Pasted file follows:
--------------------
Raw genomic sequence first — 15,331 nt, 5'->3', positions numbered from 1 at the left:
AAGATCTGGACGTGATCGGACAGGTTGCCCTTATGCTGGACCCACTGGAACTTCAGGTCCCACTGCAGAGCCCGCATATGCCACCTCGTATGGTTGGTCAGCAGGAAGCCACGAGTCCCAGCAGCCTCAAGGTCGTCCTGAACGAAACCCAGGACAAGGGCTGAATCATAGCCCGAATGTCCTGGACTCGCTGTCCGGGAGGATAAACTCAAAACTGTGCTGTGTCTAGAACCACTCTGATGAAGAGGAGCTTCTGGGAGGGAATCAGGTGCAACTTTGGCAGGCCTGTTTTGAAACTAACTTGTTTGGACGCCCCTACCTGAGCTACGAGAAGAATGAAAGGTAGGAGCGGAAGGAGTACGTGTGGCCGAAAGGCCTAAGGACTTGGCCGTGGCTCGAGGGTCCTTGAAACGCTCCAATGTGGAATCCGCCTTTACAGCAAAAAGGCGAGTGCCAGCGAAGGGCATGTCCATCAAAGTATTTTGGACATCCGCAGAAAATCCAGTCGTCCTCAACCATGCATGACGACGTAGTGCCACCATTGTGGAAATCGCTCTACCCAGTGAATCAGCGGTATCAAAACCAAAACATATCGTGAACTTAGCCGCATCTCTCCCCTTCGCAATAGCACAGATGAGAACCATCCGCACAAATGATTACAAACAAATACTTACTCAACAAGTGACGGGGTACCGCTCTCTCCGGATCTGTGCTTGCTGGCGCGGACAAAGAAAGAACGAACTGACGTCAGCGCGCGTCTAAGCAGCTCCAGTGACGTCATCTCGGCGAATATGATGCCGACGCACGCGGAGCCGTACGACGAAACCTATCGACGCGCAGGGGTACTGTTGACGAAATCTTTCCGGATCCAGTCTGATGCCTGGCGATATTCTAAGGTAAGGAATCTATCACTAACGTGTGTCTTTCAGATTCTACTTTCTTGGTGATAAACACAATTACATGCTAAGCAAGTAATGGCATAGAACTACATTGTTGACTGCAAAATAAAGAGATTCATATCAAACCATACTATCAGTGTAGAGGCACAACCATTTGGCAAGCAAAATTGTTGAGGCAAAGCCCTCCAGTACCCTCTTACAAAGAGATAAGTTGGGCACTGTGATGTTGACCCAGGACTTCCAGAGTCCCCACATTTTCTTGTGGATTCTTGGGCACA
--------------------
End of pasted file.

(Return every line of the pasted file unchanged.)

Raw genomic sequence first — 15,331 nt, 5'->3', positions numbered from 1 at the left:
AAGATCTGGACGTGATCGGACAGGTTGCCCTTATGCTGGACCCACTGGAACTTCAGGTCCCACTGCAGAGCCCGCATATGCCACCTCGTATGGTTGGTCAGCAGGAAGCCACGAGTCCCAGCAGCCTCAAGGTCGTCCTGAACGAAACCCAGGACAAGGGCTGAATCATAGCCCGAATGTCCTGGACTCGCTGTCCGGGAGGATAAACTCAAAACTGTGCTGTGTCTAGAACCACTCTGATGAAGAGGAGCTTCTGGGAGGGAATCAGGTGCAACTTTGGCAGGCCTGTTTTGAAACTAACTTGTTTGGACGCCCCTACCTGAGCTACGAGAAGAATGAAAGGTAGGAGCGGAAGGAGTACGTGTGGCCGAAAGGCCTAAGGACTTGGCCGTGGCTCGAGGGTCCTTGAAACGCTCCAATGTGGAATCCGCCTTTACAGCAAAAAGGCGAGTGCCAGCGAAGGGCATGTCCATCAAAGTATTTTGGACATCCGCAGAAAATCCAGTCGTCCTCAACCATGCATGACGACGTAGTGCCACCATTGTGGAAATCGCTCTACCCAGTGAATCAGCGGTATCAAAACCAAAACATATCGTGAACTTAGCCGCATCTCTCCCCTTCGCAATAGCACAGATGAGAACCATCCGCACAAATGATTACAAACAAATACTTACTCAACAAGTGACGGGGTACCGCTCTCTCCGGATCTGTGCTTGCTGGCGCGGACAAAGAAAGAACGAACTGACGTCAGCGCGCGTCTAAGCAGCTCCAGTGACGTCATCTCGGCGAATATGATGCCGACGCACGCGGAGCCGTACGACGAAACCTATCGACGCGCAGGGGTACTGTTGACGAAATCTTTCCGGATCCAGTCTGATGCCTGGCGATATTCTAAGGTAAGGAATCTATCACTAACGTGTGTCTTTCAGATTCTACTTTCTTGGTGATAAACACAATTACATGCTAAGCAAGTAATGGCATAGAACTACATTGTTGACTGCAAAATAAAGAGATTCATATCAAACCATACTATCAGTGTAGAGGCACAACCATTTGGCAAGCAAAATTGTTGAGGCAAAGCCCTCCAGTACCCTCTTACAAAGAGATAAGTTGGGCACTGTGATGTTGACCCAGGACTTCCAGAGTCCCCACATTTTCTTGTGGATTCTTGGGCACA